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As a developer and later as Architect, I have, many times had this deja-vu feeling about making some changes to the software and getting caught unaware when the change made has some impact in some other area. Sometimes the **effect** isn’t immediate. A fair amount of time elapses since the **cause** (ie., my code changes) has been introduced for the *effect* to take place.

Some of these have been sheer lack of adequate knowledge. But most of the times it has been a kind of **reductionist** approach. An assumption that the changes are **local** ( local to a module, say) and so it may not impact anything else anywhere. In other words, it is the difficulty in seeing the **whole** which leads to such problems.

I was fortunate to come across this wonderful discipline which deals with and only with **seeing the whole**. This discipline is called **Systems Theory**. The kind of thinking that leads to seeing problem and solving them by applying Systems Theory principles is known as **Systems Thinking**. It is about a holistic way of looking at things. These principles are so generic that it can be applied to technological as well as personal issues.

Certain kinds of problem are simple by nature or atleast certain simplifying assumptions would make it much easier to solve. For example, Newton’s Law of gravitation states that two masses attract each other in inverse proportion of the square of the distance between them. This is neatly summed as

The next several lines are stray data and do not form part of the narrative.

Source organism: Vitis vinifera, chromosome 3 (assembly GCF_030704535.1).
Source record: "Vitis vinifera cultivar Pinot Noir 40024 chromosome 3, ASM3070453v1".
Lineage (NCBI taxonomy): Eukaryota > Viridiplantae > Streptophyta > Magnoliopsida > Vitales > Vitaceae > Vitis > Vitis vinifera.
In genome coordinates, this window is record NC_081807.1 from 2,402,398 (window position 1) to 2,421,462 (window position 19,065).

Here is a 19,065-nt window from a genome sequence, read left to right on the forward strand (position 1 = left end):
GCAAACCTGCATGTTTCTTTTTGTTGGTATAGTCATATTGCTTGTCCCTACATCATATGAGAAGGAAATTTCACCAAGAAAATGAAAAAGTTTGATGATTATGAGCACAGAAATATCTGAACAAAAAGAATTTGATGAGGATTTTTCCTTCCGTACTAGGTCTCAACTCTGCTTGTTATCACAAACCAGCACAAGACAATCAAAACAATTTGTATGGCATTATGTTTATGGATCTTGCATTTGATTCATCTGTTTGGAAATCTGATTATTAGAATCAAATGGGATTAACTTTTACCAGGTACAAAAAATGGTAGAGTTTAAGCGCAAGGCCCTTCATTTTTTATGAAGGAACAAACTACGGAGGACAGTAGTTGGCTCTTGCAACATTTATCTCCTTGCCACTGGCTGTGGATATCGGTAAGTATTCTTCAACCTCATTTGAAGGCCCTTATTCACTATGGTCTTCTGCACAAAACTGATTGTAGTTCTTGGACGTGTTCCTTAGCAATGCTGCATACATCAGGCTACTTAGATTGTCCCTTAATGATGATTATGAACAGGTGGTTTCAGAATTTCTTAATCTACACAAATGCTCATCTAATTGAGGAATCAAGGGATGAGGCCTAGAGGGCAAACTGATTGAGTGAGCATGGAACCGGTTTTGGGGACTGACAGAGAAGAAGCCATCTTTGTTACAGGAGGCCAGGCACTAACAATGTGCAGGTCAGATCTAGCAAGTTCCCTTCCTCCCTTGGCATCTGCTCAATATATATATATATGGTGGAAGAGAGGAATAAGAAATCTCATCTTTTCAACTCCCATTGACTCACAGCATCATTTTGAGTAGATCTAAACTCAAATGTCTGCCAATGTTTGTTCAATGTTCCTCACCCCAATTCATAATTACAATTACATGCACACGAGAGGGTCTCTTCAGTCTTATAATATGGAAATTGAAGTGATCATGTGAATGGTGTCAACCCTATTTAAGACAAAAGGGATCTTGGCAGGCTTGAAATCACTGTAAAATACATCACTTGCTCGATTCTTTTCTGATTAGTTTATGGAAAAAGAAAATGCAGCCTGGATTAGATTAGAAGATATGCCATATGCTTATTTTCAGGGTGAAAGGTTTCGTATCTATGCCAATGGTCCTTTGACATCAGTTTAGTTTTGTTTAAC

F = GMm/r^2

[ M and m are mass of the two bodies separated by a distance r

G is a constant ]

The above discovery assumes **point masses** and that the interaction between point masses is to be considered in pairs. If lot of objects with various masses are around, then it is just a matter of considering one pair at a time and then vector summing their force of attraction. Such kinds of problems are classified as **Organised Simplicity**.

The other end of this spectrum are problems where huge numbers and random behaviour is involved. Such problems are amenable to statistical treatment. The laws of physical chemistry are good examples. The molecules are in random motion and distribution and yet certain simple laws govern their behaviour (like density, pressure etc). The qualities that make statistical treatment possible is **large numbers** and **randomness**. Such class of problems are classified as **Unorganised Complexity**.

But what has all these got to do with Systems theory ? Well, that is where I am coming to.

There is yet another class of problems called **Organised Complexity** where Simple laws wont suffice and Statistical treatment is not possible. It is such class of problems that come under the domain of Systems Theory. Some examples of Organised Complexity can be found in Biology, Economics, Computers, Social Psychology etc.

Systems Theory and Systems Thinking are helpful not only in Technical areas but also non Technical. There is lot of Systems thinking going on in Team Building, Building learning organizations etc.

I recommend the following books for further study.

An Introduction to General Systems Thinking by Gerald M. Weinberg

The Fifth Discipline by Peter Senge

Thinking in Systems – A Primer by Donella H.Meadows